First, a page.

Hvorfor Israel?

Diverse — Drokles on April 21, 2018 at 3:50 am

Det spørgsmål stiller Brendan O’Neill i Spiked Online og kommer frem til følgende konklusion

The treatment of Israel as uniquely colonialist, as an exemplar of racism, as the commissioner of the kind of crimes against humanity we thought we had left in the darkest moments of the 20th century, really captures what motors today’s intense fury with Israel above all other nations: it has been turned into a whipping boy for the sins of Western history, a punch-bag for those who feel shame or discomfort with the political and military excesses of their own nations’ pasts and who now register that shame and discomfort by raging against what they view, hyperbolically, as a lingering expression of that past: Israel and its treatment of the Palestinians. They heap every horror of the past on to Israel, hence their denunciation of it as ideological, racist, imperialistic, even genocidal – in their eyes, and courtesy of their campaigning, Israel comes to symbolise the crimes of yesteryear. So when 18 Palestinians are killed, it is not simply a tragedy, it is not simply excessive, it is certainly not something that requires serious, nuanced discussion, including about the role of Hamas in organising such protests in order to shore up international sympathy for Palestinian victimhood. No, it is an act that reminds us of the entire history of colonialism and racial chauvinism and of concentration camps and genocide, because this is what Israel now reminds people of; they project their post-colonial guilt and scepticism about the Western project on to this tiny state in the Middle East.

The rage against Israel is actually more therapeutic than political. It is not about seriously addressing the reality of life and conflict in the Middle East, but rather is driven by the narrow needs of Western observers and activists for an entity they can fume against in order to give release to their own sense of historical and political disorientation. But the impact of this therapeutic rage, this almost primal-scream therapy against Israel, is dire. It contributes to the growing conspiratorial view that certain people, you know who they are, have a uniquely disruptive influence on international affairs, political life, and everyday safety and security. ‘It isn’t anti-Semitic to criticise Israel’, observers say, and they are absolutely right. Every nation state must be open to criticism and protest. But if you only criticise Israel, or you criticise Israel disproportionately to every other state, and if your criticism of Israel is loaded with Holocaust imagery and talk of bloodletting, and if you boycott Israel and no other nation, and if you flatter the dark imaginings of the far right and Islamists and conspiracy theorists by fretting over a super powerful Israel Lobby, and if the sight of an Israeli violinist is too much for you to stomach, then, I’m sorry, that has the hallmarks of anti-Semitism.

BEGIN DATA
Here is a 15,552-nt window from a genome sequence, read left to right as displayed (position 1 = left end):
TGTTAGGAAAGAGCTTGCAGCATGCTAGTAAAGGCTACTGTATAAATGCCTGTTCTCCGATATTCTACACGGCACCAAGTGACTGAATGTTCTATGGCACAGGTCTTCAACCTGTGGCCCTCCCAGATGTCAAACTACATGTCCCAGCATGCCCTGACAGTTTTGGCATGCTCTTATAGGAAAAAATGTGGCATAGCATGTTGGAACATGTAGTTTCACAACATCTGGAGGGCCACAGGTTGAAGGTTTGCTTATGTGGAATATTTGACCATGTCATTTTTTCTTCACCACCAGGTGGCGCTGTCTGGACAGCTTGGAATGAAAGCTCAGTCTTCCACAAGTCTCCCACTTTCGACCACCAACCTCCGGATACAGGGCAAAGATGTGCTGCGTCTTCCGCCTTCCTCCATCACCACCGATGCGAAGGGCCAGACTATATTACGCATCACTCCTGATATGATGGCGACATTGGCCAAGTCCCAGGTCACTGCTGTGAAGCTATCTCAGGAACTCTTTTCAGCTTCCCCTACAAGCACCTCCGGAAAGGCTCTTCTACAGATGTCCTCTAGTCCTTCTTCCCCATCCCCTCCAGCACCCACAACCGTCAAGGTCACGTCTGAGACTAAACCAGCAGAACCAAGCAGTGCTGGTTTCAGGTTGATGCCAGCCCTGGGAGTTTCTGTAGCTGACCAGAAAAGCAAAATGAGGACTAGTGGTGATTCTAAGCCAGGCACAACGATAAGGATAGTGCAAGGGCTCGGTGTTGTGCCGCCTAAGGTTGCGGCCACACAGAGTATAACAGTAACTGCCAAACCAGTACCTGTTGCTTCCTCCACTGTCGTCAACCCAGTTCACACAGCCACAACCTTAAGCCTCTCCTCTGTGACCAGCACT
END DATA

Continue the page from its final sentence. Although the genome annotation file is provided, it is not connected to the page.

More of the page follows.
Imens i Yemen, som også er “a barbaric sea, land and air blockade since 2015 that has resulted in devastating shortages of food and medicine, causing famine and the rampant spread of diseases like cholera

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